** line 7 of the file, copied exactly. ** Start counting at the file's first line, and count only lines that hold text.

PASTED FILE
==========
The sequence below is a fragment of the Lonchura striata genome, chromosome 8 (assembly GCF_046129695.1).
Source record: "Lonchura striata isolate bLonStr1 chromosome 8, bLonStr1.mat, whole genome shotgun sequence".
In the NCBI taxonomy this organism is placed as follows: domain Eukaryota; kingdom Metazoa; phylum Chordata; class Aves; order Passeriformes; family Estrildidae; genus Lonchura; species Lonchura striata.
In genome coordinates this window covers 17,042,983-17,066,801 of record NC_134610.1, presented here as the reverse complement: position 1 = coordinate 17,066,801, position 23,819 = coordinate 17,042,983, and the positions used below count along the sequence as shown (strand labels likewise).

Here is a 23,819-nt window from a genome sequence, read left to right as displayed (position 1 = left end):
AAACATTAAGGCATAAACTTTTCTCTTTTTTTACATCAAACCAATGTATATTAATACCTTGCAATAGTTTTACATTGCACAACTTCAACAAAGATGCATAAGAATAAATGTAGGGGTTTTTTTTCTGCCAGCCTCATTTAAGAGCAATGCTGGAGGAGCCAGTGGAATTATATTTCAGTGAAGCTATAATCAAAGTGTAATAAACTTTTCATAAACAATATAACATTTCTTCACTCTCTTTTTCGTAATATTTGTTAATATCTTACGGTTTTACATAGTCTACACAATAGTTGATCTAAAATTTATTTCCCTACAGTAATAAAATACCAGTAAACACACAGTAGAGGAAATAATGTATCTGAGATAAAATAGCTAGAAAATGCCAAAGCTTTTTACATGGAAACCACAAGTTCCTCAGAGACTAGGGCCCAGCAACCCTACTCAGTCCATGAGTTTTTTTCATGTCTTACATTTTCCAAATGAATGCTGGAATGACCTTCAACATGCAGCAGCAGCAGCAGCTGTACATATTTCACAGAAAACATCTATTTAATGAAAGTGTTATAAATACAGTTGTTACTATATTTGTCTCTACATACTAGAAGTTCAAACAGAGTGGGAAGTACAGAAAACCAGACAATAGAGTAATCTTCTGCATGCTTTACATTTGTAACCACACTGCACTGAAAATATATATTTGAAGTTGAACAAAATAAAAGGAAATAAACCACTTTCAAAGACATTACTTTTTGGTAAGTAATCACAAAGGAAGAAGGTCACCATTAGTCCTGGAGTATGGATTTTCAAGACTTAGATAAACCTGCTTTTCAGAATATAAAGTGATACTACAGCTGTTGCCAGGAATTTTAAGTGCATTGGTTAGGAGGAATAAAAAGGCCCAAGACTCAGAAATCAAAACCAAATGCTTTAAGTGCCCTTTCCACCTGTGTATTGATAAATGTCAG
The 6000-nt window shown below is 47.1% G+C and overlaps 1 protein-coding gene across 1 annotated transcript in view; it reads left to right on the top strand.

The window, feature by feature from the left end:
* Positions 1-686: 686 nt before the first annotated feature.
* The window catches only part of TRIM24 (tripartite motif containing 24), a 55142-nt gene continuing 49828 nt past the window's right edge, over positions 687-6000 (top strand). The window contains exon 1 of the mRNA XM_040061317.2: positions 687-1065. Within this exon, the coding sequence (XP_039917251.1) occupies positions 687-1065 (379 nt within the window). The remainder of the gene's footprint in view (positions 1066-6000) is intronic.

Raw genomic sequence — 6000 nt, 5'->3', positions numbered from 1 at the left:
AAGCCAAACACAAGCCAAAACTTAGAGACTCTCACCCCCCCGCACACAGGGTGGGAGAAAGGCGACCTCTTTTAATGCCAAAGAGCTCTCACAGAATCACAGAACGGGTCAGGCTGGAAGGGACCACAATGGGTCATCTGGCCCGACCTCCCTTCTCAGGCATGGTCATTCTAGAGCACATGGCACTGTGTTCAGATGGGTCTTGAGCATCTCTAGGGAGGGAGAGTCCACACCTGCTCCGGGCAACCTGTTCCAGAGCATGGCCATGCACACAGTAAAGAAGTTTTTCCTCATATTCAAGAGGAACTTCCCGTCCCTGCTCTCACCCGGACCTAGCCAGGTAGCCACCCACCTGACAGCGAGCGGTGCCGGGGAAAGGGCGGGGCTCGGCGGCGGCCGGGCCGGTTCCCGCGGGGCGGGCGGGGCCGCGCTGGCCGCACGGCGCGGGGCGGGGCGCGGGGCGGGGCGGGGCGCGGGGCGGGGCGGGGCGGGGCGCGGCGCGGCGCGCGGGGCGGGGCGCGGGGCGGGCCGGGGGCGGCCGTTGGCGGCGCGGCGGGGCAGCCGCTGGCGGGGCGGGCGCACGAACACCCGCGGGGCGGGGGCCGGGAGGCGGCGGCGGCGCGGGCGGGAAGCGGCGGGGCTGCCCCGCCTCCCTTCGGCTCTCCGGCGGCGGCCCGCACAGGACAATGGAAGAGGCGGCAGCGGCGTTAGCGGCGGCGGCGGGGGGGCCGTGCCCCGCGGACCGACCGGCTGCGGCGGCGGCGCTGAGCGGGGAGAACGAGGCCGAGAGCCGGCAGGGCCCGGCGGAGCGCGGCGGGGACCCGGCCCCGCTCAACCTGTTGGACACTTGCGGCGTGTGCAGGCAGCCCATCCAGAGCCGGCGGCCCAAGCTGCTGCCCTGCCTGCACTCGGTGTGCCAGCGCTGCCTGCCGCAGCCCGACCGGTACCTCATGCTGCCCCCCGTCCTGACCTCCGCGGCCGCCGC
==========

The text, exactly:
The 6000-nt window shown below is 47.1% G+C and overlaps 1 protein-coding gene across 1 annotated transcript in view; it reads left to right on the top strand.